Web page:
Friday, February 8, 2013

Linnea Sinclair - Gabriel's Ghost

After a decade of piloting interstellar patrol ships, former captain Chasidah Bergren, onetime pride of the Sixth Fleet, finds herself court-martialed for a crime she didn't commit -- and shipped off to a remote prison planet from which no one ever escapes. But when she kills a brutal guard in an act of self-defense, someone even more dangerous emerges from the shadows.
Gabriel Sullivan -- alpha mercenary, smuggler, and rogue -- is supposed to be dead. Yet now this seductive ghost from Chaz's past is offering her a ticket to freedom -- for a price. Someone in the Empire is secretly breeding jukors: vicious and uncontrollable killing machines that have long been outlawed. Gabriel needs Chaz to help him stop the practice before it decimates Imperial space. The mission means putting their lives on the line -- but the tensions that heat up between them may be the riskiest part of all.

Comment: This is the second book by the author that I've tried. I'm quite happy to say I enjoyed this as much but I do admit it took me some time because I started it on a Friday and Fridays are days of house cleaning (arghh -but ha!, today I managed to find time to be on line), then Saturday I had to do the ironing and Sunday I had family visiting...a really poor weekend in terms of useful reading time.
But then I've read it all practically in 2 days, which only proves time is, indeed, everything.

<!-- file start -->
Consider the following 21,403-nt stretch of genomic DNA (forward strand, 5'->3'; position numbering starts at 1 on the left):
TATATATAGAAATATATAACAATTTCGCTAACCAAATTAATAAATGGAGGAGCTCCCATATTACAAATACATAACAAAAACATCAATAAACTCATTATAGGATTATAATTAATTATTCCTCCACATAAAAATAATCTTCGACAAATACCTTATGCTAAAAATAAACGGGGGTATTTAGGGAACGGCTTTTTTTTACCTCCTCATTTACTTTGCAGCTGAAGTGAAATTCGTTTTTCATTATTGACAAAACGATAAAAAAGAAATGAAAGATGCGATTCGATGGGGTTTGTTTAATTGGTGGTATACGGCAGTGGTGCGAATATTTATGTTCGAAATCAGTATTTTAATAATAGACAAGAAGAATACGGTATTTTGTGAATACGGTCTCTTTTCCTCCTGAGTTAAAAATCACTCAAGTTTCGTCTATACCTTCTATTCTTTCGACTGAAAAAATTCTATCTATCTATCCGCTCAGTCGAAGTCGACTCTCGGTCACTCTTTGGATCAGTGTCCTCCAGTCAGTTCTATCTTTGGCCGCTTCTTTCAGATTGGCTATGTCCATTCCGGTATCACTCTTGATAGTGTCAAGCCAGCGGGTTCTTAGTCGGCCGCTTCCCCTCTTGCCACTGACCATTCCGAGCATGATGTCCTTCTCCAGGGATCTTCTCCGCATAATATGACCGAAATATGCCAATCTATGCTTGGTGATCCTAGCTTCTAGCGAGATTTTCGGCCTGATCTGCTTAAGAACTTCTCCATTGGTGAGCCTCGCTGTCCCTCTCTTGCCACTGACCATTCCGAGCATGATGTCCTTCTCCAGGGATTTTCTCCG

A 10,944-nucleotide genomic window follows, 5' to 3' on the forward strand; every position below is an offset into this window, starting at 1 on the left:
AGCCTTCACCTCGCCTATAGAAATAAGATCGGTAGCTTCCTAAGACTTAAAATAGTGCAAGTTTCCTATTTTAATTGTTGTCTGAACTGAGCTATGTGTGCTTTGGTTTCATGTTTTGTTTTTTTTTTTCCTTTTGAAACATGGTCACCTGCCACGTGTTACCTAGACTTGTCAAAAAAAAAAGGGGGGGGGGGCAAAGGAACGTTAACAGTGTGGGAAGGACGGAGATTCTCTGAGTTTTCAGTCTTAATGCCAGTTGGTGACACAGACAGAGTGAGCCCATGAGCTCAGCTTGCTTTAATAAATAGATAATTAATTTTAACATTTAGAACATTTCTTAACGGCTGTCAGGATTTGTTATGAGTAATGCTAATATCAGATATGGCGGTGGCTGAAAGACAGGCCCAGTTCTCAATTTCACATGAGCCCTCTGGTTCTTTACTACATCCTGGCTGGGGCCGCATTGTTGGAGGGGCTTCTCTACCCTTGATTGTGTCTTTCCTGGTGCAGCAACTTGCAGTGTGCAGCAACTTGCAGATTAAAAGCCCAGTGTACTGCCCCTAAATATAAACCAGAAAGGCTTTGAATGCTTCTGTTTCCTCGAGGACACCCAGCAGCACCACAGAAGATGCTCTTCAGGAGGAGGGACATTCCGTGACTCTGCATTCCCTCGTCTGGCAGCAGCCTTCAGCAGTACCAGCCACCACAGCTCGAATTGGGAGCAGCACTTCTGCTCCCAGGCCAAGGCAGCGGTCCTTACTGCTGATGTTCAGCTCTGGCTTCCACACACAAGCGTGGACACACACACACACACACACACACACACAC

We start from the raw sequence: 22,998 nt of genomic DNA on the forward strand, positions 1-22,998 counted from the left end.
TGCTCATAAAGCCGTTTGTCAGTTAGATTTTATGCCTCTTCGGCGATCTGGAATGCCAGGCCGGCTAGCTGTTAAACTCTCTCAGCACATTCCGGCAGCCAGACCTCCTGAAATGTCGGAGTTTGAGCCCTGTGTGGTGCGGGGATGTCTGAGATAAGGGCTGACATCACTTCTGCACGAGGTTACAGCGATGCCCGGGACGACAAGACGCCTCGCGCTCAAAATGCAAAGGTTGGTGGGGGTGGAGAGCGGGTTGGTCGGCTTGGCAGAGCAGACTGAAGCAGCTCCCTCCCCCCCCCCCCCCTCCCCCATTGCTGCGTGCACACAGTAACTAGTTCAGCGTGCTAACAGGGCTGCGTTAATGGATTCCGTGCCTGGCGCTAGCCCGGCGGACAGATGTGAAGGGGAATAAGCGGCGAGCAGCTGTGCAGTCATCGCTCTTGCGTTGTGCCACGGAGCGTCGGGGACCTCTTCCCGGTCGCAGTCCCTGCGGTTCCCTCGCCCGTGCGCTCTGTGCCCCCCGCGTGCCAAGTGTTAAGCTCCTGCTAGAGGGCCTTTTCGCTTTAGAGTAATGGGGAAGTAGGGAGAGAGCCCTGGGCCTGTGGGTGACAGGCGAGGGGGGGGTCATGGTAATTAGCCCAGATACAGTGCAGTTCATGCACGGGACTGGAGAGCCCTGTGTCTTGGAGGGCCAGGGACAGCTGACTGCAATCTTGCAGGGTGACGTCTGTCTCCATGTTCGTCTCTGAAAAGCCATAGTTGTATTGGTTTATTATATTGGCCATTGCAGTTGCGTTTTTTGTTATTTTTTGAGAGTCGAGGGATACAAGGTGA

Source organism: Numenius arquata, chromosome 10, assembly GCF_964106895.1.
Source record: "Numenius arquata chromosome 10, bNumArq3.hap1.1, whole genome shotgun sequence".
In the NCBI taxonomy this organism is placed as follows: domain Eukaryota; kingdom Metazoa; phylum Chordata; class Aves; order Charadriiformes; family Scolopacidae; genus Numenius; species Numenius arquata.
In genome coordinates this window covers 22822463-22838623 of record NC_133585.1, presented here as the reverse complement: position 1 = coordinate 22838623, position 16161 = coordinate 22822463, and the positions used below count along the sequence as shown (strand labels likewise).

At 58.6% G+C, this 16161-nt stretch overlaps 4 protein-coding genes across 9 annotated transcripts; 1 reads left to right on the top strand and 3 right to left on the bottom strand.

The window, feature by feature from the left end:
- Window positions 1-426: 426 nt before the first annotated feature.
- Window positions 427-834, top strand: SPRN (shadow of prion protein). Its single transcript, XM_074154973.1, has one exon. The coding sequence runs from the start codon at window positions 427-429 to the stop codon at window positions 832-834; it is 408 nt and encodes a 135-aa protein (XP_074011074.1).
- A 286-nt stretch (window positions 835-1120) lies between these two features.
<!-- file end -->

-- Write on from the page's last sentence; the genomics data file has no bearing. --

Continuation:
So, this book is apparently one of the author's best, it won a prize and everything. It's the story of Chaz, she was wrongly accused of a crime and was sent to a planet prison and had to survive by herself. In comes Sully, a guy she felt attracted one time but things never progressed further than kissing, and he helps her out of the planet. While she feels doubtful as for the reason he got her out of there, she doesn't say no and from that moment on she sees herself in the middle of many new challenges like stopping an awful breeding program, a possible love life, the need to stop seeing things as she thought and actually as they are and how to convince herself her fears aren't stronger than love.

So, this book has several things to think about, mostly about character development, specially Chaz's but also in other characters.
But first of all I have to say I liked the romance a lot because it wasn't rushed and stupid. So many romances are, so this one has points for looking well structured. The main couple, Chaz and Sully, met before and they felt attracted to each other, but then they were different people and circumstances stopped them from taking things further. But stuff happened and Chaz thought Sully was dead. Now they have new experiences and time behind them and despite their differences, the attraction is still there. I liked how they both took baby steps to a relationship...I don't think to find someone and being with him would be that easy and in this book I liked the author made the characters take their time.